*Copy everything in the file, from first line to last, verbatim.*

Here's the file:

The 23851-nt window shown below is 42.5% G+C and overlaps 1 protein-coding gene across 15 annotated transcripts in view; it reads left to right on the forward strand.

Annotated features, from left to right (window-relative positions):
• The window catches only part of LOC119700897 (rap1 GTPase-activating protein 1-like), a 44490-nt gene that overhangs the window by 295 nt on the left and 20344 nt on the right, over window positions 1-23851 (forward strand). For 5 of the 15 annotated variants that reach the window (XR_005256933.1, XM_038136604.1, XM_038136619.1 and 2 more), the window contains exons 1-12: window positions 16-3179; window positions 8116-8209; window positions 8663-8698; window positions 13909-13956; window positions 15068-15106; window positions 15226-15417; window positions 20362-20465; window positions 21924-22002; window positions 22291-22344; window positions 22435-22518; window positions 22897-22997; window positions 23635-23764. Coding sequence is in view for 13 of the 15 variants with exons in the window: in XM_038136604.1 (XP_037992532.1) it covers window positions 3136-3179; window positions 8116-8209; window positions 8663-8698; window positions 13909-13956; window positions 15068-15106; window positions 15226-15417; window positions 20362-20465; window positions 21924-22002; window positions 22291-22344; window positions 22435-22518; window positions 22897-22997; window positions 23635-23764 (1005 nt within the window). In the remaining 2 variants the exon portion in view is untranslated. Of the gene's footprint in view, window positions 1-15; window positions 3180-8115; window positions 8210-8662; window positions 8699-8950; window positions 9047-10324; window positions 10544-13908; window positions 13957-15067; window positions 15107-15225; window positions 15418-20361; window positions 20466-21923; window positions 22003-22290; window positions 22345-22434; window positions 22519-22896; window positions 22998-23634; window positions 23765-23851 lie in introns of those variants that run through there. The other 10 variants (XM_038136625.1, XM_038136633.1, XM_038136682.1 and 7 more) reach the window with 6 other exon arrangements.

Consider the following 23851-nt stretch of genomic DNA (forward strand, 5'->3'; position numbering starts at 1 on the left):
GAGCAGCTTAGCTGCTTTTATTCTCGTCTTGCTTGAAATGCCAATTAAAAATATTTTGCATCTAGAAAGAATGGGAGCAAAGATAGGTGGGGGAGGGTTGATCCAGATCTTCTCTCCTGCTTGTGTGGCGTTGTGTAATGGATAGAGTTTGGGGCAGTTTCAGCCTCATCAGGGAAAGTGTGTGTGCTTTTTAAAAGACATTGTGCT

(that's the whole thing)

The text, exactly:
The 23851-nt window shown below is 42.5% G+C and overlaps 1 protein-coding gene across 15 annotated transcripts in view; it reads left to right on the forward strand.

Annotated features, from left to right (window-relative positions):
• The window catches only part of LOC119700897 (rap1 GTPase-activating protein 1-like), a 44490-nt gene that overhangs the window by 295 nt on the left and 20344 nt on the right, over window positions 1-23851 (forward strand). For 5 of the 15 annotated variants that reach the window (XR_005256933.1, XM_038136604.1, XM_038136619.1 and 2 more), the window contains exons 1-12: window positions 16-3179; window positions 8116-8209; window positions 8663-8698; window positions 13909-13956; window positions 15068-15106; window positions 15226-15417; window positions 20362-20465; window positions 21924-22002; window positions 22291-22344; window positions 22435-22518; window positions 22897-22997; window positions 23635-23764. Coding sequence is in view for 13 of the 15 variants with exons in the window: in XM_038136604.1 (XP_037992532.1) it covers window positions 3136-3179; window positions 8116-8209; window positions 8663-8698; window positions 13909-13956; window positions 15068-15106; window positions 15226-15417; window positions 20362-20465; window positions 21924-22002; window positions 22291-22344; window positions 22435-22518; window positions 22897-22997; window positions 23635-23764 (1005 nt within the window). In the remaining 2 variants the exon portion in view is untranslated. Of the gene's footprint in view, window positions 1-15; window positions 3180-8115; window positions 8210-8662; window positions 8699-8950; window positions 9047-10324; window positions 10544-13908; window positions 13957-15067; window positions 15107-15225; window positions 15418-20361; window positions 20466-21923; window positions 22003-22290; window positions 22345-22434; window positions 22519-22896; window positions 22998-23634; window positions 23765-23851 lie in introns of those variants that run through there. The other 10 variants (XM_038136625.1, XM_038136633.1, XM_038136682.1 and 7 more) reach the window with 6 other exon arrangements.

Consider the following 23851-nt stretch of genomic DNA (forward strand, 5'->3'; position numbering starts at 1 on the left):
GAGCAGCTTAGCTGCTTTTATTCTCGTCTTGCTTGAAATGCCAATTAAAAATATTTTGCATCTAGAAAGAATGGGAGCAAAGATAGGTGGGGGAGGGTTGATCCAGATCTTCTCTCCTGCTTGTGTGGCGTTGTGTAATGGATAGAGTTTGGGGCAGTTTCAGCCTCATCAGGGAAAGTGTGTGTGCTTTTTAAAAGACATTGTGCT